Today let’s talk about office stationery and office equipment. Here is a selection… Things that hold pieces of paper together include: staples that are in a stapler, Sellotape, a bulldog clip and a paperclip. The latter can be kept in a paperclip holder. To remove the staple in the paper we use a staple remover! Rubber bands can be used to bundle paper documents together.
A ‘Pritt’ stick, a form of glue, can sometimes be useful to glue things together. ‘Blue-Tak’ or drawing pins are used to pin pieces of paper on a notice board. A hole-punch makes two holes in paper to allow paper to be joined together.
Category: Business / Office stationery / Office equipment
Would you have an English lesson at 7.00am? Well, would you? It’s an interesting question, and as I discovered it has multiple answers…
There is the student’s point of view and also the teacher’s point of view. You could be a morning person or perhaps an evening person? We are all different. Another thing to consider is: are we talking about having an English lesson at work or at school? The latter could be in a language school or at High School or University. You could be studying at High School now or could be looking back at your time when there.
Category: Lifestyle / Living / English Lessons
Today, let’s focus on why you need to speak more than one language in the world today. The first part of the discussion focuses on the negative attitude and ignorance of many British people in Britain when it comes to speaking a second or third language. Frankly, most can’t communicate in another language. Most Brits can only speak English, as ‘English is the business language of the world so we don’t need to speak any other language except English!’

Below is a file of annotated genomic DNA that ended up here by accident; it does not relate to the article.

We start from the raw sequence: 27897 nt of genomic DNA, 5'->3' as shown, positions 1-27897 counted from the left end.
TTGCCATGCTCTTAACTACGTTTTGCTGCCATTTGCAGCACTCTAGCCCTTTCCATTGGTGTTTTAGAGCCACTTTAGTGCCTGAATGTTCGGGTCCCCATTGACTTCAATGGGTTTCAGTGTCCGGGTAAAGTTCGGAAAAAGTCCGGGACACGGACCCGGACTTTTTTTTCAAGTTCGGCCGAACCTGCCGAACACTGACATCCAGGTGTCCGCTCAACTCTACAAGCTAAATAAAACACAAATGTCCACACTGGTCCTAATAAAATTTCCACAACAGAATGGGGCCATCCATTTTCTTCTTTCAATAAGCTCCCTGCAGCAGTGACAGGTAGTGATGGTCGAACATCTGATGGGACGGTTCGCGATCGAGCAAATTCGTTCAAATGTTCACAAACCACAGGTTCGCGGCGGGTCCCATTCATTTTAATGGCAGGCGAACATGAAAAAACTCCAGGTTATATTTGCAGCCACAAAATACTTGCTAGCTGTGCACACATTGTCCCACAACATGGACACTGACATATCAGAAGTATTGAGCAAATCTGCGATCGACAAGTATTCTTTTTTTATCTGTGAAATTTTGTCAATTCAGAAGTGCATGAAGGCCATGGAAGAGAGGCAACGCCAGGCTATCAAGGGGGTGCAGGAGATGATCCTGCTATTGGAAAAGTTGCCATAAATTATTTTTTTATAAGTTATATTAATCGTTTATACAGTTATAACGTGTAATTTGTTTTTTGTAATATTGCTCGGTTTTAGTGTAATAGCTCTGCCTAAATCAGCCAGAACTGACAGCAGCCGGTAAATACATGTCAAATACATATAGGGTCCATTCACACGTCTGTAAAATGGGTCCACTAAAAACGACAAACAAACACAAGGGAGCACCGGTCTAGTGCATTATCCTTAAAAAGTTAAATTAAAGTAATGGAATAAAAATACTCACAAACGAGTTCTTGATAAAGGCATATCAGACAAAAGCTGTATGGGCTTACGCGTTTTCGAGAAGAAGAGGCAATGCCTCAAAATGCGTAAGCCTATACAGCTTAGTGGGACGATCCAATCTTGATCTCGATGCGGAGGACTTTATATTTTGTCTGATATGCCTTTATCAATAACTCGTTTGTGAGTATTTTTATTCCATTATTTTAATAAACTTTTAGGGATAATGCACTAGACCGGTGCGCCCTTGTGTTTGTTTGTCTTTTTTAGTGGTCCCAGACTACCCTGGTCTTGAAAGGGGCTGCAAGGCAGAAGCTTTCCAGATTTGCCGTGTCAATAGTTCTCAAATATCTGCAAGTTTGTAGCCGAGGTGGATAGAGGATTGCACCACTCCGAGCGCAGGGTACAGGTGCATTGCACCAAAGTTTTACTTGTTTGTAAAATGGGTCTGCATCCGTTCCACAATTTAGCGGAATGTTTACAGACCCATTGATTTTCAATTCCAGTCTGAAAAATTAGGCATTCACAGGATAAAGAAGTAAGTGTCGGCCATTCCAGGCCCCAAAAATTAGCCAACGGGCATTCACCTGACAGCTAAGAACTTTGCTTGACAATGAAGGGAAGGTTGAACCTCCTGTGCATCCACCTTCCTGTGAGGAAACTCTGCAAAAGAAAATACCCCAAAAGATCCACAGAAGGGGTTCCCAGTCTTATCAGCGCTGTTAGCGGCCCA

Category: Education / Languages / Business
Next time you go down to your ATM machine consider the language you will choose when you get your cash. Will it be in your language, or in English, French, German or something else? What about Cockney? If you are in London, especially around the East End of London, those people going to the London Olympics this year might just be surprised to see the choice of Cockney as a language choice when withdrawing cash from an ATM (Cashpoint, Bancomat, hole in the wall, cash) machine.
Category: Business / Banking / Economic
There are many thoughts as to the origin of the word OK. It is likely to have had African origins. The first written use of the word OK was in Tennessee, America, in 1790. An Andrew Jackson wrote: "Proved a bill of sale from Hugh McGary to Gasper Mansker, for a Negro man, which was O.K.”
However, in the American Choctaw Indian language, there is a word okeh, which means "it is so". It is likely this word was used in some American communities in the early 19th century.
In 1815, a William Richardson who had travelled from New Orleans wrote in his diary: ‘We travelled to NY we arrived OK.’ The Boston Morning Post is credited with introducing the word ‘OK’ (all correct) on 23rd March 1839 in the midst of a long paragraph. In 1840, one presidential candidate Martin van Buren was nicknamed ‘Old Kinderhook’ (OK), as he was a native from Kinderhook, NY.
During the 1830s & 1840s comical abbreviations flourished in the American press, thus helping spread the word. In the 1860s, British people were taught not to use this ‘American word’, as one wouldn’t be speaking ‘correct’ English.
Category: USA / Origin of Words / OK